BOSTON — Red Sox rookie Masataka Yoshida’s first season has taken an unexpected turn, seeing him fall into a notable slump as the calendar turned to August.

Yoshida was once viewed as the favorite to win American League Rookie of the Year, but has seen his batting average drop from .320 to .294 over the last month. The 30-year-old has struggled to find consistency at the plate and in the field, which partly influenced Red Sox manager Alex Cora’s decision to sit him in Saturday’s matchup with the Los Angeles Dodgers.

“I think he’s a little bit off mechanically,” Cora told reporters Saturday afternoon. “If you take a look at his walk rate, he’s only walked once in August and that’s not him. There was an at-bat yesterday and it wasn’t him. … We want him to be aggressive, but the at-bat is a lot different lately than it was early in the season.

“… It’s one of those (situations) that you just keep working with him. I mean, obviously the season is different (from Japan) and you talk about the travel and all that stuff, but this is a guy we recognized as someone that can do the job for us. He wanted to play at this level. We have to take care of him in a certain way, but at the same time we have to play him through stuff like this.”

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The workload is certainly different, as Yoshida never played more than 143 games in a season in Japan — where all teams play in the same time zone. He has already suited up in 114 games for Boston, while playing in four different time zones.

The expectation, of course, is that Yoshida will adapt with the help of a reduced offseason schedule prior to 2022. It’s something that many players have adjusted to before him — including the very best in the sport.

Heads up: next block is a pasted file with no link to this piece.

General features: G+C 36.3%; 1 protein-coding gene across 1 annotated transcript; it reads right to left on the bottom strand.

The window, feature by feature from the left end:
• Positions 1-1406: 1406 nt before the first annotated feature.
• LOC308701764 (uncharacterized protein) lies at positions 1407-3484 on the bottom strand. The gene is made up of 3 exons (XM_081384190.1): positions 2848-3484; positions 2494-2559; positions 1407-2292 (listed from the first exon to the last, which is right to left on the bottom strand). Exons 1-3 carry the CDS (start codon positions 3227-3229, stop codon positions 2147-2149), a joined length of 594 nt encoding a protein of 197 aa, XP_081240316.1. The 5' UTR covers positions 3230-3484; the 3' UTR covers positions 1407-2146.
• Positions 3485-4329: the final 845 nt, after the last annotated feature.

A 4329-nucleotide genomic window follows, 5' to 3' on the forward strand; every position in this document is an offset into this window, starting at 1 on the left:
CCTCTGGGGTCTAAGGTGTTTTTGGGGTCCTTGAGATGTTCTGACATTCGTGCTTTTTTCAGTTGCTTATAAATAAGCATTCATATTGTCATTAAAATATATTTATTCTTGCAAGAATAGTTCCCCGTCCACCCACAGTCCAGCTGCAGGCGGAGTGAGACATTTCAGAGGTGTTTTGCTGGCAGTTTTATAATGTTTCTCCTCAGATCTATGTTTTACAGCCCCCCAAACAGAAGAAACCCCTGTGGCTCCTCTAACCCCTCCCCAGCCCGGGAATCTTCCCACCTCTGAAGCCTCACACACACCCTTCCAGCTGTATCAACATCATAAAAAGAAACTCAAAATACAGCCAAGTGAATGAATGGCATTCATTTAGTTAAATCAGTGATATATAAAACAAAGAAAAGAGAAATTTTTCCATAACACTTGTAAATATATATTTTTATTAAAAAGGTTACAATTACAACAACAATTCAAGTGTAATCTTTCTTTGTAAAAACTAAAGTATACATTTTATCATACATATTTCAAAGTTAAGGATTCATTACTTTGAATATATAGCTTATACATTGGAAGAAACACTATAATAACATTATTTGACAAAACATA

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“There’s no (World Baseball Classic), either,” Cora said. “We forget about that part. He came to the states, went back to Japan and came back. I’m not saying that’s the reason he’s going this way, but he’s learning a lot about what he needs to do physically to get ready for this. We talk about (Shohei) Ohtani early in his career, where he was and then he made adjustments not only on the field but as far as the other stuff, and he became really, really good. There’s a few things that he’ll add in the offseason that will prepare him a little bit better for a big league season.”

“We talk about (Shohei) Ohtani early in his career, where he was and then he made adjustments.”

Red Sox manager Alex Cora on Masataka Yoshida’s slump

Ohtani had a similar skid at the plate in his rookie season, batting .203 in July 2018 with just five RBIs in 22 total games. He was obviously pitching during that stretch, but it was yet another case of a player needing to adapt to his new schedule.

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Is Yoshida going to magically morph into a perennial MVP candidate? No, probably not, but he does have a recent blueprint to follow as he prepares for a big league schedule for the second time. In fact, it was someone he’s been teammates with and admittedly has learned from before.

We’re sure the Red Sox wouldn’t hate the MVP thing, though.

Featured image via Troy Taormina/USA TODAY Sports Images